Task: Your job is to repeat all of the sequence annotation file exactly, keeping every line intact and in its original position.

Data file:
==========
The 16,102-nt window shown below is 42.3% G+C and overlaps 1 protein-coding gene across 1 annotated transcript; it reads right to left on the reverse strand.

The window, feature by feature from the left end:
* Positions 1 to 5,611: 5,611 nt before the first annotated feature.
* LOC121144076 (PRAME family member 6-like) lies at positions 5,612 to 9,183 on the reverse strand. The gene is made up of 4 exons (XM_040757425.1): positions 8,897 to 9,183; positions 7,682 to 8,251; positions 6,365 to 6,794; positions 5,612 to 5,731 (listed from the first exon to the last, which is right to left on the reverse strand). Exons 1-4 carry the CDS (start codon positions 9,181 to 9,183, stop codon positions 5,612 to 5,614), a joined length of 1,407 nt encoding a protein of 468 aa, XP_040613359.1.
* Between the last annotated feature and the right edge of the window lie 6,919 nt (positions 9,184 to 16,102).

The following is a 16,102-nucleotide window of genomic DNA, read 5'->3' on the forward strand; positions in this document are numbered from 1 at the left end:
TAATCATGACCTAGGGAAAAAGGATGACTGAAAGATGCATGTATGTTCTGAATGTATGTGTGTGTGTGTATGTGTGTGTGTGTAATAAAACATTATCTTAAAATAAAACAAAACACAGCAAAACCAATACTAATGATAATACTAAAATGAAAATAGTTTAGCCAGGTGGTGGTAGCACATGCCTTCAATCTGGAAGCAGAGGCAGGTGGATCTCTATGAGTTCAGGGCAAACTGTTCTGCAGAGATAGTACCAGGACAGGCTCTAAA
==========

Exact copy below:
The 16,102-nt window shown below is 42.3% G+C and overlaps 1 protein-coding gene across 1 annotated transcript; it reads right to left on the reverse strand.

The window, feature by feature from the left end:
* Positions 1 to 5,611: 5,611 nt before the first annotated feature.
* LOC121144076 (PRAME family member 6-like) lies at positions 5,612 to 9,183 on the reverse strand. The gene is made up of 4 exons (XM_040757425.1): positions 8,897 to 9,183; positions 7,682 to 8,251; positions 6,365 to 6,794; positions 5,612 to 5,731 (listed from the first exon to the last, which is right to left on the reverse strand). Exons 1-4 carry the CDS (start codon positions 9,181 to 9,183, stop codon positions 5,612 to 5,614), a joined length of 1,407 nt encoding a protein of 468 aa, XP_040613359.1.
* Between the last annotated feature and the right edge of the window lie 6,919 nt (positions 9,184 to 16,102).

The following is a 16,102-nucleotide window of genomic DNA, read 5'->3' on the forward strand; positions in this document are numbered from 1 at the left end:
TAATCATGACCTAGGGAAAAAGGATGACTGAAAGATGCATGTATGTTCTGAATGTATGTGTGTGTGTGTATGTGTGTGTGTGTAATAAAACATTATCTTAAAATAAAACAAAACACAGCAAAACCAATACTAATGATAATACTAAAATGAAAATAGTTTAGCCAGGTGGTGGTAGCACATGCCTTCAATCTGGAAGCAGAGGCAGGTGGATCTCTATGAGTTCAGGGCAAACTGTTCTGCAGAGATAGTACCAGGACAGGCTCTAAA